Thinness in media feeds body size obsession, researchers say
Women would be less obsessed with being thin if the media showed more pictures of larger models, Durham University research suggests.
Psychologists found that the size of models in photos exerted a powerful influence on attitudes to body size.
Study leader Dr Lynda Boothroyd said the media seemed a "powerful factor in creating body dissatisfaction".
A preference for thinness reduced significantly after the tested women were shown photos of larger models.
But after seeing similar photos of slender models, their preference for thinness increased.
Study leader Dr Lynda Boothroyd said: "There is evidence that being constantly surrounded through the media by celebrities and models who are very thin contributes to girls and women having an unhealthy attitude to their bodies.
"Although we don't yet know whether brief exposure to pictures of larger women will change women's attitudes in the long term, our findings certainly indicate that showing more 'normal' models could potentially reduce women's obsession for thinness," Dr Boothroyd added.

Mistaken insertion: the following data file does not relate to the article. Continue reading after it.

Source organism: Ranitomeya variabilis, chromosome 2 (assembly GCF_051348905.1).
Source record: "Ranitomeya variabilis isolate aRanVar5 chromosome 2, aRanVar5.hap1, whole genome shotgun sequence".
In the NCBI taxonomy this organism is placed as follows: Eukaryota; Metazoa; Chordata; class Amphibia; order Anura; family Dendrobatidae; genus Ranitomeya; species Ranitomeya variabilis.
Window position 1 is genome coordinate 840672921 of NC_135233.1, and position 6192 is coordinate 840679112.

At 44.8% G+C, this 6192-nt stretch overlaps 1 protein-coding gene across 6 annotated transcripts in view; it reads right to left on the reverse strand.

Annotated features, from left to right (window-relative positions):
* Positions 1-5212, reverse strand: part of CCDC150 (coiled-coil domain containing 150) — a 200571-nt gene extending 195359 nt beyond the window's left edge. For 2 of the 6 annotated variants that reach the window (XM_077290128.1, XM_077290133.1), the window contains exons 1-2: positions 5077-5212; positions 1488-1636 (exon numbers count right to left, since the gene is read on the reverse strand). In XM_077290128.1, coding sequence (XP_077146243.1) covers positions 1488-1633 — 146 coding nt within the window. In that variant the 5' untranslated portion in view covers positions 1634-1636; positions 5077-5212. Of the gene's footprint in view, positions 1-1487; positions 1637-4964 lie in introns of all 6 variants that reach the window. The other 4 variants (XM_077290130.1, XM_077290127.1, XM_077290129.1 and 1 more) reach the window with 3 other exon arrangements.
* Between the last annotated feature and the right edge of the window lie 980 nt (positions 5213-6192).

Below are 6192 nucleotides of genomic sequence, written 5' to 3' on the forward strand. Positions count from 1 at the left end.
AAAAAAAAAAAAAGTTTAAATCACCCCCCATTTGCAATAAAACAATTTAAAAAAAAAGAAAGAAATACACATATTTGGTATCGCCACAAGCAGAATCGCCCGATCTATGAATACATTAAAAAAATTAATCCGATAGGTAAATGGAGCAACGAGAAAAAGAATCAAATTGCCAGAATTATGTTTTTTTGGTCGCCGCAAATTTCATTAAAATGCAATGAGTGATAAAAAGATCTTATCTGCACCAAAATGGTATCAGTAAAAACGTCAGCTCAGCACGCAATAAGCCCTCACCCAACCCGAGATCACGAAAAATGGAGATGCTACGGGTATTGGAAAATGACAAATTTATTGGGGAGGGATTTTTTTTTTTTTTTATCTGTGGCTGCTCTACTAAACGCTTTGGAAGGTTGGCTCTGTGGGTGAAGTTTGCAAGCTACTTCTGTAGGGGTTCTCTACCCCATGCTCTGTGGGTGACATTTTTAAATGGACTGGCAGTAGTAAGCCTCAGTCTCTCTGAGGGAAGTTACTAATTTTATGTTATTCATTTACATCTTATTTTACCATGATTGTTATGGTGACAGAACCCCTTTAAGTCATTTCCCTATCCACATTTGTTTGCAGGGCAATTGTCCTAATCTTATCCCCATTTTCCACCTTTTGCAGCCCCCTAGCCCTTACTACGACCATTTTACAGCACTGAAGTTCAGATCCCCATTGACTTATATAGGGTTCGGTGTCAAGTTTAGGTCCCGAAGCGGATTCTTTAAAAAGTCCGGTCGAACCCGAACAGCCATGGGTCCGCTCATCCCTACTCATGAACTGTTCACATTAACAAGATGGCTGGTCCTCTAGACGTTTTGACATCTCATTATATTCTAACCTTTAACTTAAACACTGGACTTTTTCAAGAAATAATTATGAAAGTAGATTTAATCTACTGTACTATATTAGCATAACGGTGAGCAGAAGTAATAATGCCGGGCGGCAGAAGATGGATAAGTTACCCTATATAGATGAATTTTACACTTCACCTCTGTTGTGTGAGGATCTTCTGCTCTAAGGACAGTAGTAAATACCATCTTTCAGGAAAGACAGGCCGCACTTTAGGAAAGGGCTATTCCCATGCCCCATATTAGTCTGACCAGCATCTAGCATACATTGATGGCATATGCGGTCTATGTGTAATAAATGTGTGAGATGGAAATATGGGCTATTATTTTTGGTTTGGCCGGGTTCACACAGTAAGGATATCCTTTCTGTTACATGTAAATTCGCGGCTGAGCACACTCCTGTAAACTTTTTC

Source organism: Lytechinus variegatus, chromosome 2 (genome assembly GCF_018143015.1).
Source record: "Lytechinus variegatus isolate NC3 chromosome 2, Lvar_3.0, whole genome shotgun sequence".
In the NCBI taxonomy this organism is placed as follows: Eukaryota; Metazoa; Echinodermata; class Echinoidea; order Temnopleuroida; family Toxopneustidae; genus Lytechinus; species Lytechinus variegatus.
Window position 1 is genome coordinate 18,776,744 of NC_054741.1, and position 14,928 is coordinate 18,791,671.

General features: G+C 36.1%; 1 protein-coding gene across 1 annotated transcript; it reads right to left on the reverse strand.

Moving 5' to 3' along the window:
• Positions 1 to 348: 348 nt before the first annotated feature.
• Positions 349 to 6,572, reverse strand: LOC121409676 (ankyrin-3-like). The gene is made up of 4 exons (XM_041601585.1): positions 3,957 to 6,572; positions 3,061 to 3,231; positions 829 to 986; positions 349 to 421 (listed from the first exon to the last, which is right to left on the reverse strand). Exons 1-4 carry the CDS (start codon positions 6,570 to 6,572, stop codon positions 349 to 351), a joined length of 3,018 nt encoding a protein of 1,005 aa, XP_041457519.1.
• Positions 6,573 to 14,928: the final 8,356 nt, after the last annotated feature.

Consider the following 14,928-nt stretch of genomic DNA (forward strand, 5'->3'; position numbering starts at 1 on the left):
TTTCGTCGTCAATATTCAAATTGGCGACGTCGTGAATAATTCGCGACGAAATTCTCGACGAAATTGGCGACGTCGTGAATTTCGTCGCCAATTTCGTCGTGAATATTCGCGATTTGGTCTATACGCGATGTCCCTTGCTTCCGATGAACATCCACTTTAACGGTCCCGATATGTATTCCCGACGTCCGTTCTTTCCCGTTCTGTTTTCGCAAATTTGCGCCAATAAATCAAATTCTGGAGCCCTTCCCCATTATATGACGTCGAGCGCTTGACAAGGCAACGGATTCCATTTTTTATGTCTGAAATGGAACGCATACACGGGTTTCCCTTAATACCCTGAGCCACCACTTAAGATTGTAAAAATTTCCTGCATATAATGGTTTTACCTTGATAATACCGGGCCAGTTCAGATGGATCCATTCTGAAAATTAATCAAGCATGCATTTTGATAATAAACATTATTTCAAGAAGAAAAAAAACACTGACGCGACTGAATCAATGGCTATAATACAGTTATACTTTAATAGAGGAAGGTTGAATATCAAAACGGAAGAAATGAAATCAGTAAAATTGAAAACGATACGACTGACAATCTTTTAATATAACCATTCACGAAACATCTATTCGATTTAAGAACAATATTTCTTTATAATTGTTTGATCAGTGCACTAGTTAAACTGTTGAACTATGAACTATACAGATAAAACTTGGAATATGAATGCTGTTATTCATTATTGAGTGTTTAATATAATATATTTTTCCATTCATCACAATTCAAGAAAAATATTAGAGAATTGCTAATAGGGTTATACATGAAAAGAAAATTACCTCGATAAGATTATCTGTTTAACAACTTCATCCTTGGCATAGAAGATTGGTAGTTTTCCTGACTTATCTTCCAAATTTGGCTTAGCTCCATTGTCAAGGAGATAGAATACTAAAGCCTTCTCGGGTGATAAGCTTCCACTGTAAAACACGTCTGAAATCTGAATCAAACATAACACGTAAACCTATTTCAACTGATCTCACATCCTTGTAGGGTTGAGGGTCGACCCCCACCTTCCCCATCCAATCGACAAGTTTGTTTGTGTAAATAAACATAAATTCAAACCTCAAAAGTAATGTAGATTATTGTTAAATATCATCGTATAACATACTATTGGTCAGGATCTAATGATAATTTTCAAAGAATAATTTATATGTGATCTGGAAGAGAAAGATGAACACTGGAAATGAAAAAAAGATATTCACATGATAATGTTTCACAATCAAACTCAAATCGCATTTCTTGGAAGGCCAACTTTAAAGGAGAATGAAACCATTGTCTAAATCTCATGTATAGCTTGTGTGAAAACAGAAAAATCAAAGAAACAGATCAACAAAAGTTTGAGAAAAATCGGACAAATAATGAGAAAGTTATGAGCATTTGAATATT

More than 100 women in the study were shown images of thin and plus-size models and ordinary women in plain grey leotards.
The results supported the idea that, in Western culture, thinness was associated with good health and high status, researchers said.
"Thinner bodies are definitely in vogue and, within Western media, thinness is overwhelmingly idolised and being overweight is often stigmatised," Dr Boothroyd said.
Even so-called "cautionary" images warning of the perils of anorexia could increase preferences for thinner bodies, she added.
Rachel Cowey from South Shields, who developed anorexia at 16, said: "Within the media, being thin and attractive is linked to being successful.
"The doctors told me it was impossible to survive at the weight I was, yet the media constantly showed skinny celebrities who were apparently absolutely fine."